Civil war in South Sudan since 2013 has continuously put its population at risk of mass atrocity crimes. To disrupt the ongoing cycles of violence, root causes must be addressed, which a new programme by the NGO Consortium consisting of the Agency for Co-operation and Research in Development (ACORD), DanChurch Aid and the Centre for Conflict Resolution attempts to do.
Justice for Syrian Victims Beyond Trials: The Need for New, Innovative Uses for Documentation of Human Rights Violations in Syria
Syria is said to be the most documented conflict in history. Dozens of institutions and organizations both inside and outside of Syria have been collecting evidence of systematic breaches of international human rights and humanitarian law since the beginning of the conflict. Originally, the aim was to one day bring potential perpetrators of war crimes and crimes against humanity to account. After nearly seven years of conflict, many Syrian organizations have lost hope in achieving criminal justice any time soon and no longer see it as their main priority.
Does Feminist-Movement Building Reduce Violence Against Women? Good Practice Case Study: Women's Situation Room, Nigeria
The Women's International League for Peace and Freedom (WILPF) carried out a Good Practice Case Study on the Women's Situation Room initiative, set up during the 2015 general elections in Nigeria. Women's Situation Rooms had previously been implemented in Liberia, Senegal, Sierra Leone and Kenya. In Nigeria, the Women's Situation Room consisted of a physical Situation Room at a hotel, where 40 Incident Report Officers were able to receive calls through a toll-free number. In the Room, women conducted processes regarding intervention and mediation, coordination, political and legal analysis, observation of the polling process and recording and documentation.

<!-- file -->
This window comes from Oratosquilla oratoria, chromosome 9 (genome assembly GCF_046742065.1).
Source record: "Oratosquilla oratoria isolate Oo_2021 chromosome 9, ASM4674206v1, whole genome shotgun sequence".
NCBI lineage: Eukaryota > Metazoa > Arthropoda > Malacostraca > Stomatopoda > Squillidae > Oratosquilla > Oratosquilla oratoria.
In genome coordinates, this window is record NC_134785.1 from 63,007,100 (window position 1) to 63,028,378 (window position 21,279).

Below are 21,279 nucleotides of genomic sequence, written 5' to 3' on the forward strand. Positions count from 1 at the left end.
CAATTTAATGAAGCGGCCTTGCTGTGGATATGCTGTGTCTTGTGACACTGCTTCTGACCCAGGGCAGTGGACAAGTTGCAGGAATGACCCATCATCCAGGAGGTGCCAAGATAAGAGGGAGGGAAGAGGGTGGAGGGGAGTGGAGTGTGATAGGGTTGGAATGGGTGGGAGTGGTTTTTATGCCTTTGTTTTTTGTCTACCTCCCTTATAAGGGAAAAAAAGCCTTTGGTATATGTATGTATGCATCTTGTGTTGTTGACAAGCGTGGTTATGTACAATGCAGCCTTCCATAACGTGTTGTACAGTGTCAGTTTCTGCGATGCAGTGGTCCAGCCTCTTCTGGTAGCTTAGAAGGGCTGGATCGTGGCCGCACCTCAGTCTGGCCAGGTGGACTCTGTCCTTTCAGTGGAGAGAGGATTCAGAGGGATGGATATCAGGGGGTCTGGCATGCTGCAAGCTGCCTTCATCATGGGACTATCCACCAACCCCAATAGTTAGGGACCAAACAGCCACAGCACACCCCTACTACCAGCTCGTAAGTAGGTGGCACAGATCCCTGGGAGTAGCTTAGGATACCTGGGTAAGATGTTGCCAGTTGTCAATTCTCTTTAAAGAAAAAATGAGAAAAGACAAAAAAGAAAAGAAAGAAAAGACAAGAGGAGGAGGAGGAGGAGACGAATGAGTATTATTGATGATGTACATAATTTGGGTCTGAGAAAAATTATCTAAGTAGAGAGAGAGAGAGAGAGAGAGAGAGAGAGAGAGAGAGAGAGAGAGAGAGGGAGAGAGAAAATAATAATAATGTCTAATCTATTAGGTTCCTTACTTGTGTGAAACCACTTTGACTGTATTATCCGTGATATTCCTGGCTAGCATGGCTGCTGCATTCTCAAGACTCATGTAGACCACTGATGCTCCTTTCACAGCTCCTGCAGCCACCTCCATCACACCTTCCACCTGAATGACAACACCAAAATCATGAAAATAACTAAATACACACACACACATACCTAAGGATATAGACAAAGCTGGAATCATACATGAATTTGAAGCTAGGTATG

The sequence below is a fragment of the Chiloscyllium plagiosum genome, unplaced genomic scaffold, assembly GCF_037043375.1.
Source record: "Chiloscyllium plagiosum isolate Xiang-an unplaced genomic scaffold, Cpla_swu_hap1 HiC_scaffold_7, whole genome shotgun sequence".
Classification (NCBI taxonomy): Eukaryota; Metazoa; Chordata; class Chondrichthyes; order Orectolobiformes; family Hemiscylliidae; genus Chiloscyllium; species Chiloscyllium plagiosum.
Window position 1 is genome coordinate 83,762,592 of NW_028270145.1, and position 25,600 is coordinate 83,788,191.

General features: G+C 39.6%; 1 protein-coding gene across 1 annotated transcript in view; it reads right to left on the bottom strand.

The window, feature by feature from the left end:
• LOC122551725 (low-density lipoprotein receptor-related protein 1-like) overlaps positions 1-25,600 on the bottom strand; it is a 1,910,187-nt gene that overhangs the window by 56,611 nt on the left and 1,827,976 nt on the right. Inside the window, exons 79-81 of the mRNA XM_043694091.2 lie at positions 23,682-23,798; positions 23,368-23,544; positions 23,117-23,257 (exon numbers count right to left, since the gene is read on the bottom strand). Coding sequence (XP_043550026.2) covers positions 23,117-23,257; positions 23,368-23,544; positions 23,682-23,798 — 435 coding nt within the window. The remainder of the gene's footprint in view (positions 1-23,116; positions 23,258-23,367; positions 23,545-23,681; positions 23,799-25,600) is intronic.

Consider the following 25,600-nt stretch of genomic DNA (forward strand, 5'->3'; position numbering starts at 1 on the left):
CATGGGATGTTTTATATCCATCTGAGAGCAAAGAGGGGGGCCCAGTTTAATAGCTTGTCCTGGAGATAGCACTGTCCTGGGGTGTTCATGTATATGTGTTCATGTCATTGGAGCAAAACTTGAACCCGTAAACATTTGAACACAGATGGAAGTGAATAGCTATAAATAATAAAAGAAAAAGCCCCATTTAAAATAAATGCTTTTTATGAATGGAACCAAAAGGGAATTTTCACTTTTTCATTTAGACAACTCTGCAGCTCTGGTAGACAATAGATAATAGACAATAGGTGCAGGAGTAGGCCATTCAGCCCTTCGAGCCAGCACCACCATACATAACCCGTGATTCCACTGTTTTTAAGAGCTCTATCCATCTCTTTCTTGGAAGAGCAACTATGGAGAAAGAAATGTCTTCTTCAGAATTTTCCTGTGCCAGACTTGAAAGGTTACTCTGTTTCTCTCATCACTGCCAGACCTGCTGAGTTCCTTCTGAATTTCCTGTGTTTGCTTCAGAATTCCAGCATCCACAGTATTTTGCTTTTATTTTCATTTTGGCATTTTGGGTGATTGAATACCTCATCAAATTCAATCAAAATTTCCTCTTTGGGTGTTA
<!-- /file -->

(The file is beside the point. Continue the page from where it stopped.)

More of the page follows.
In this article, Ms. Antonia Mulvey, Executive Director of Legal Action Worldwide makes the case that Female Genital Mutilation / Cutting (FGM/C) can amount to torture and under some circumstances could constitute a crime against humanity. She argues that FGM/C is widespread in many countries today and that where the state has overseen widespread FGM/C but taken little or no action to prevent it, the state could be complicit in a crime against humanity. No legal case has ever defined FGM/C as torture, but doing so may act as a deterrent for future crimes, inspire communities which see that accountability is possible, and may result in compensation for the victims.
Preventing Atrocities in the 21st Century: Seven Decades after the Holocaust, How Can the World Prevent Future Atrocities?
On 30 January, the United States Instuitute of Peace (USIP) and the Embassy of Switzerland in the United States organized a panel discussion with leading experts, including GAAMAC Chair Ms. Mô Bleeker, on the state of atrocity prevention in the 21st century. For anyone who missed the event, it can be watched here.